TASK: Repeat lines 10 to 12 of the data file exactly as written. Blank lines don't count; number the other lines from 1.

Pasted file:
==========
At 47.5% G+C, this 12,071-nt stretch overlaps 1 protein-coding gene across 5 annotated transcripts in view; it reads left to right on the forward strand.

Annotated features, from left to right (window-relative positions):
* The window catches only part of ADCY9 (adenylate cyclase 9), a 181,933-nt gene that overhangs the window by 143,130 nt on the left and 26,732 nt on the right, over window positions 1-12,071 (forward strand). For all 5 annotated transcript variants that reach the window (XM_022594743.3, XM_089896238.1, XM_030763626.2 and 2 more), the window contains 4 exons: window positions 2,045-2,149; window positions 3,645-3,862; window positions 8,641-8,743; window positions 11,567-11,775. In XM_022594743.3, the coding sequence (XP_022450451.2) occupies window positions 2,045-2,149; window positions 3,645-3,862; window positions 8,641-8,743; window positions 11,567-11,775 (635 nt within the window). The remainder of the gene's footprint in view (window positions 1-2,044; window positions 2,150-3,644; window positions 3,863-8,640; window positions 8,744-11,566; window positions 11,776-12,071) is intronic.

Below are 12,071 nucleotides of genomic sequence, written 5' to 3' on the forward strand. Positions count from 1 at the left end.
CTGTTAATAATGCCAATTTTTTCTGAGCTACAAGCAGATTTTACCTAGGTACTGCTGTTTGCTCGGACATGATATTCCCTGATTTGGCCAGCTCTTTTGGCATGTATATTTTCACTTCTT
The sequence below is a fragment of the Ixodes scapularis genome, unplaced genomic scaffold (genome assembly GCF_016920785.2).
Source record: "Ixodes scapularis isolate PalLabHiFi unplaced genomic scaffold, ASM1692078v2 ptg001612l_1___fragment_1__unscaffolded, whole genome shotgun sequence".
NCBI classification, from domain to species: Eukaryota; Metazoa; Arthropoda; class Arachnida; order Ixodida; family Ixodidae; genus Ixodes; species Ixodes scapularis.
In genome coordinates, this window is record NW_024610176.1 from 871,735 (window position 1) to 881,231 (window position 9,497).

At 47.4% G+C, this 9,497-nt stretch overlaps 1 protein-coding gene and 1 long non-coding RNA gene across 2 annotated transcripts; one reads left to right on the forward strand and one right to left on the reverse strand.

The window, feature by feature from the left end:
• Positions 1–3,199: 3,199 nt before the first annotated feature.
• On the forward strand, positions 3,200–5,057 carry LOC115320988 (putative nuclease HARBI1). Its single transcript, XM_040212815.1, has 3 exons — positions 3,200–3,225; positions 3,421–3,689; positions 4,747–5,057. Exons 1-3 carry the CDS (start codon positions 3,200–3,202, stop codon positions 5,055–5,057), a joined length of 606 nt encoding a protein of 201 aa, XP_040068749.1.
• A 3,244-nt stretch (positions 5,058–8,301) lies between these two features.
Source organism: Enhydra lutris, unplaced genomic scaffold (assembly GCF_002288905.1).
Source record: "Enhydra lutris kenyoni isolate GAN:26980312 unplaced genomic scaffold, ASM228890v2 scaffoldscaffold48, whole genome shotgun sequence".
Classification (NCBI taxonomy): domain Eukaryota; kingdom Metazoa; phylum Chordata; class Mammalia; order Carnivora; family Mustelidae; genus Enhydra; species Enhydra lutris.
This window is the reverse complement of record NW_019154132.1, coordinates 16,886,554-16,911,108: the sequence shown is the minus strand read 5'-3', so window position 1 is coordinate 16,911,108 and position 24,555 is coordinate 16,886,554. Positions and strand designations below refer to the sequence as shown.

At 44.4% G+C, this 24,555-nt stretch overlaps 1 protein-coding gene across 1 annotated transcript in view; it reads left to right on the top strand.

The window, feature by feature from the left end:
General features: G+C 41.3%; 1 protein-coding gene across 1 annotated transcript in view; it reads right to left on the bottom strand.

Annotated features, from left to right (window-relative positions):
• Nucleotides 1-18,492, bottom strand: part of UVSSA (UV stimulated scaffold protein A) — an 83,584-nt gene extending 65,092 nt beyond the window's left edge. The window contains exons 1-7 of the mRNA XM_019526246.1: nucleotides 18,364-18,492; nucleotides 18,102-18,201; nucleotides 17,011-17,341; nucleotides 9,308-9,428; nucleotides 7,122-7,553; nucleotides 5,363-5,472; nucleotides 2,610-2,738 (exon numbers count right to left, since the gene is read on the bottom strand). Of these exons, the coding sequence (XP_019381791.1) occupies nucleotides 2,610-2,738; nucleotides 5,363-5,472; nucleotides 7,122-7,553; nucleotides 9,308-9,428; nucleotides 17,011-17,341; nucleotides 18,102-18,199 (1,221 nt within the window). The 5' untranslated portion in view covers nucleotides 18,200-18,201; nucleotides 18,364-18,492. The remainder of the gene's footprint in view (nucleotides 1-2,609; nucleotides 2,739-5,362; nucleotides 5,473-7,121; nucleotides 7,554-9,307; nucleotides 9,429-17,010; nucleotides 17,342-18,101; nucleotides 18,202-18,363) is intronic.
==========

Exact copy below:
At 47.4% G+C, this 9,497-nt stretch overlaps 1 protein-coding gene and 1 long non-coding RNA gene across 2 annotated transcripts; one reads left to right on the forward strand and one right to left on the reverse strand.

The window, feature by feature from the left end:
• Positions 1–3,199: 3,199 nt before the first annotated feature.